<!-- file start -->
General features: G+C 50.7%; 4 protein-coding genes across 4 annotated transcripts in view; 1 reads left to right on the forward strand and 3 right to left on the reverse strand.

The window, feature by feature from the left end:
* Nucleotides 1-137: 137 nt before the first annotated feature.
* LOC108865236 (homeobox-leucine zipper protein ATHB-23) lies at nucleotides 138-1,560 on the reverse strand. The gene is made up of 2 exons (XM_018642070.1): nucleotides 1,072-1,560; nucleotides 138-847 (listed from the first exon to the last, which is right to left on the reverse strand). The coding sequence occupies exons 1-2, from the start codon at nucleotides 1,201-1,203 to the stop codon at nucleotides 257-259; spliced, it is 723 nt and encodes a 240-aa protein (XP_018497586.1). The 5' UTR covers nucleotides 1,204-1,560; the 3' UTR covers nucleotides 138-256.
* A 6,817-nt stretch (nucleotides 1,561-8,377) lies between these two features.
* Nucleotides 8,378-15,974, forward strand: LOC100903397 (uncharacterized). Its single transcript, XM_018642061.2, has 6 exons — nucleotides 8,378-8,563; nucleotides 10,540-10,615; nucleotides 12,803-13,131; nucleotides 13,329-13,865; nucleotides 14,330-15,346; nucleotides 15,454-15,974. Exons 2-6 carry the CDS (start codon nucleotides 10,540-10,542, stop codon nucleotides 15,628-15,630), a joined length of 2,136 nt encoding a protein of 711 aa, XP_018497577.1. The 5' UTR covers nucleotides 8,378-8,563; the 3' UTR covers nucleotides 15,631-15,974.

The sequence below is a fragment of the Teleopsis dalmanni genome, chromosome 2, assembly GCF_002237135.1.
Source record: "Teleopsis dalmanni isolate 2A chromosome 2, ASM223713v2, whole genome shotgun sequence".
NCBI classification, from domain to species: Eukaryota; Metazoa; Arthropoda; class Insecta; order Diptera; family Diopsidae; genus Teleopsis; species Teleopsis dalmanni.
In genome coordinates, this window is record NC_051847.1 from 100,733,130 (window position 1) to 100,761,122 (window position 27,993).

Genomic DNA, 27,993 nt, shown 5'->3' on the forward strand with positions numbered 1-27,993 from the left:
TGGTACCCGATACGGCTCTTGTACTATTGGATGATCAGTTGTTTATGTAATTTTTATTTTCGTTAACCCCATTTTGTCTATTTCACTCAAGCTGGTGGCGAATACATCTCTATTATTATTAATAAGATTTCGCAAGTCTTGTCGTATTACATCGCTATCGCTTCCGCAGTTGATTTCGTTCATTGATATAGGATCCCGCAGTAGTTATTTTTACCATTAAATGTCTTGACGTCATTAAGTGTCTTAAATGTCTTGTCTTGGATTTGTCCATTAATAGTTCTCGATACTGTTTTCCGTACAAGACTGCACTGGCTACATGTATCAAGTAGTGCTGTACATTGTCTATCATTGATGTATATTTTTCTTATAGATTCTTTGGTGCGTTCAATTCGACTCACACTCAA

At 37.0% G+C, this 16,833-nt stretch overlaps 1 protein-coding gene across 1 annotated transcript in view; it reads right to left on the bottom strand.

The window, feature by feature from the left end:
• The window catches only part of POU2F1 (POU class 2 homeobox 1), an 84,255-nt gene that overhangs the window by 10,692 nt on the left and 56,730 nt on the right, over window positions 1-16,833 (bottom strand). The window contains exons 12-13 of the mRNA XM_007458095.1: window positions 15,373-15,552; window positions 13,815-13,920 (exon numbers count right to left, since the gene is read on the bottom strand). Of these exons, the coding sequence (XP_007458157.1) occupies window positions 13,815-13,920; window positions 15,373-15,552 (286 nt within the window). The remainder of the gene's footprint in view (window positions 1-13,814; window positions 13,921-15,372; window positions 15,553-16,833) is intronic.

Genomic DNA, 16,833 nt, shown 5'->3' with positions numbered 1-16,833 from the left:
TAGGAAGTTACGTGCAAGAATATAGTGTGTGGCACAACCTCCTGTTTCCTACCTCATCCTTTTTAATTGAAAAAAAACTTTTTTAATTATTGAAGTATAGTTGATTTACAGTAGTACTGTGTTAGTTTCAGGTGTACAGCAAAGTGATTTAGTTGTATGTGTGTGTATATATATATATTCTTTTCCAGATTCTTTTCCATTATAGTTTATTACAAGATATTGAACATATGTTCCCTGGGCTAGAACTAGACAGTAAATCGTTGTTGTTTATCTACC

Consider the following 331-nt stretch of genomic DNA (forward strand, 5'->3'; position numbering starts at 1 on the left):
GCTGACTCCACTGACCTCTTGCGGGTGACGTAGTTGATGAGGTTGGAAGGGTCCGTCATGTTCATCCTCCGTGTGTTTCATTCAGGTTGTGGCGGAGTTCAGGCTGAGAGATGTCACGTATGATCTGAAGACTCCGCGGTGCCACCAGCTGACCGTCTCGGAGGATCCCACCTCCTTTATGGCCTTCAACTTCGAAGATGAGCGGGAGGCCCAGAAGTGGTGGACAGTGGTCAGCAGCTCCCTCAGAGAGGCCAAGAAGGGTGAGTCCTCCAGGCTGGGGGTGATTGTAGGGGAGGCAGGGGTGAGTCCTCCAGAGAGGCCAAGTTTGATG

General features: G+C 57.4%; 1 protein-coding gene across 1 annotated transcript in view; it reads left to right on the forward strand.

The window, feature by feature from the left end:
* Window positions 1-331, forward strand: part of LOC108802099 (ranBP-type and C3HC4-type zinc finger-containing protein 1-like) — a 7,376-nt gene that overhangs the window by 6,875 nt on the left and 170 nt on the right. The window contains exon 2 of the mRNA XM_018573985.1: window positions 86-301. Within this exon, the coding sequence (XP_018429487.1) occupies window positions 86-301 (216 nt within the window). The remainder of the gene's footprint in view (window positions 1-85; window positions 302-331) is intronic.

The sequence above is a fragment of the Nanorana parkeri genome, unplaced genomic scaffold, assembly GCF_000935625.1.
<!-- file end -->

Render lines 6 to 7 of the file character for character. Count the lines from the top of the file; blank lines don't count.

* Nucleotides 8,378-15,974, forward strand: LOC100903397 (uncharacterized). Its single transcript, XM_018642061.2, has 6 exons — nucleotides 8,378-8,563; nucleotides 10,540-10,615; nucleotides 12,803-13,131; nucleotides 13,329-13,865; nucleotides 14,330-15,346; nucleotides 15,454-15,974. Exons 2-6 carry the CDS (start codon nucleotides 10,540-10,542, stop codon nucleotides 15,628-15,630), a joined length of 2,136 nt encoding a protein of 711 aa, XP_018497577.1. The 5' UTR covers nucleotides 8,378-8,563; the 3' UTR covers nucleotides 15,631-15,974.

The sequence below is a fragment of the Teleopsis dalmanni genome, chromosome 2, assembly GCF_002237135.1.